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Functional skills are separately-assessed, stand-alone qualifications that all students have to complete at level 2 to achieve their Advanced Diploma. However, students who have already completed these qualifications before starting their Diploma do not need to repeat them. Functional skills are also incorporated into the principal learning. Advanced Diploma students in Hair and Beauty Studies will, for example, need to: • apply investigative and numerical reasoning skills when analysing business feasibility issues • employ engaging and appropriate uses of language when developing their communication and presentation skills. Developing a good standard of numeracy, literacy and IT skills is essential to all students – even if they do not choose a hair and beauty-related career.


Personal, learning and thinking skills

Work experience

Throughout their Diploma, students will develop six personal, learning and thinking skills:

The Advanced Diploma gives students the opportunity to do at least 10 days’ work experience. They could, for example:

• team working • creative thinking • independent enquiry • self-management • effective participation • reflective learning. These skills are not separately assessed, but are integrated into the assessment criteria for the principal learning and the extended project. They are vital skills in both life and work, and are embedded in the secondary curriculum.

• work on a placement at a local salon, shadowing the manager to find out about the business practice • shadow a complementary therapy practitioner like an aromatherapist, learning about both the principles and application of the therapy • work under the guidance of a TV make-up artist, helping to prepare presenters or reporters before going on air. Work experience is a great way for students to apply the knowledge and skills learnt on the course, and to further develop their personal, learning and thinking skills. It is one of the best ways to get insider experience, and may also help students develop project ideas for their course. Work experience does not, however, have to be within the hair and beauty sector as some of the skills taught on the course are used in many different businesses. In fact, students who take on work experience in other industries will become more aware of other career paths and develop a broader understanding of how their skills can be applied elsewhere. 07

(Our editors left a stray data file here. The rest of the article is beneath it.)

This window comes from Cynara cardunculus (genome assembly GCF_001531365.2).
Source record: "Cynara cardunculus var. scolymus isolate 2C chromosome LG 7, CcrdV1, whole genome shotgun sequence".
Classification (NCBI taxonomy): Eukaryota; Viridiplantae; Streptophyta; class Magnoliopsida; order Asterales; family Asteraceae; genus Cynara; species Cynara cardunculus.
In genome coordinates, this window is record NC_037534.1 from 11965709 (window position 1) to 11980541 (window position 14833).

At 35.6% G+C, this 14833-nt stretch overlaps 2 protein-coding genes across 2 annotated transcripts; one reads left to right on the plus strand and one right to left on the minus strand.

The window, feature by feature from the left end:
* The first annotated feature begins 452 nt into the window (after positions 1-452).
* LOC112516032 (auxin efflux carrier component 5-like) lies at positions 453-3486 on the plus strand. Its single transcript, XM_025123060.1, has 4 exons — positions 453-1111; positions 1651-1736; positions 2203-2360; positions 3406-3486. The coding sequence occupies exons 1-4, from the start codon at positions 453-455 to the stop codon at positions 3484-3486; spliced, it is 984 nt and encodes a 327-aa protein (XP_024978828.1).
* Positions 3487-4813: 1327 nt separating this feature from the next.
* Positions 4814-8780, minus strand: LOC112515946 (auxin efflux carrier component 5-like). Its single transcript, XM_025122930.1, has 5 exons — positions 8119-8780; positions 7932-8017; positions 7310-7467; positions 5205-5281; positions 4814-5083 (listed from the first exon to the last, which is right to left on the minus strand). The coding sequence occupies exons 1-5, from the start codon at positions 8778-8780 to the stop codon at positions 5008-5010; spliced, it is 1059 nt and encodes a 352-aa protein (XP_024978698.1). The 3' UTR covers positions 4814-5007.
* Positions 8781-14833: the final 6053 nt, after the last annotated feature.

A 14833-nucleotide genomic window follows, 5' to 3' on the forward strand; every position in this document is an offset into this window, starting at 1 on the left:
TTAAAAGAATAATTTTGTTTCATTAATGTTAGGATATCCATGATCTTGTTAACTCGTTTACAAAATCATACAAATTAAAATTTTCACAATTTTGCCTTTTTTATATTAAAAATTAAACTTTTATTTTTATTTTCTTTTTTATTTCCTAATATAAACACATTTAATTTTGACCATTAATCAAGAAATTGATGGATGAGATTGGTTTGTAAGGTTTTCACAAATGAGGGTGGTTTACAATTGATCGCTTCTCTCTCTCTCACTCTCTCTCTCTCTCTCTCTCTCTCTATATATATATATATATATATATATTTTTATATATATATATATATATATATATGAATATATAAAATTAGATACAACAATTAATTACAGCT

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t c e j o r p d e The extend As part of the Advanced Diploma, students will complete an extended project to demonstrate their ability to work independently. They are required to plan, prepare, develop and realise a project, and present the final outcome. Students could either explore a subject in real depth or broaden the topic by drawing connections between different areas or subjects. Either way, they have to choose a subject that complements and develops the themes and topics related to their Diploma. What types of projects can they do? The end result could be a written piece of work, either a report (with findings from an investigation or study) or a dissertation presenting an argument – for example: • a study comparing the different branding styles of a salon and a barber’s shop • a dissertation analysing the attraction of spas in city areas with high office density.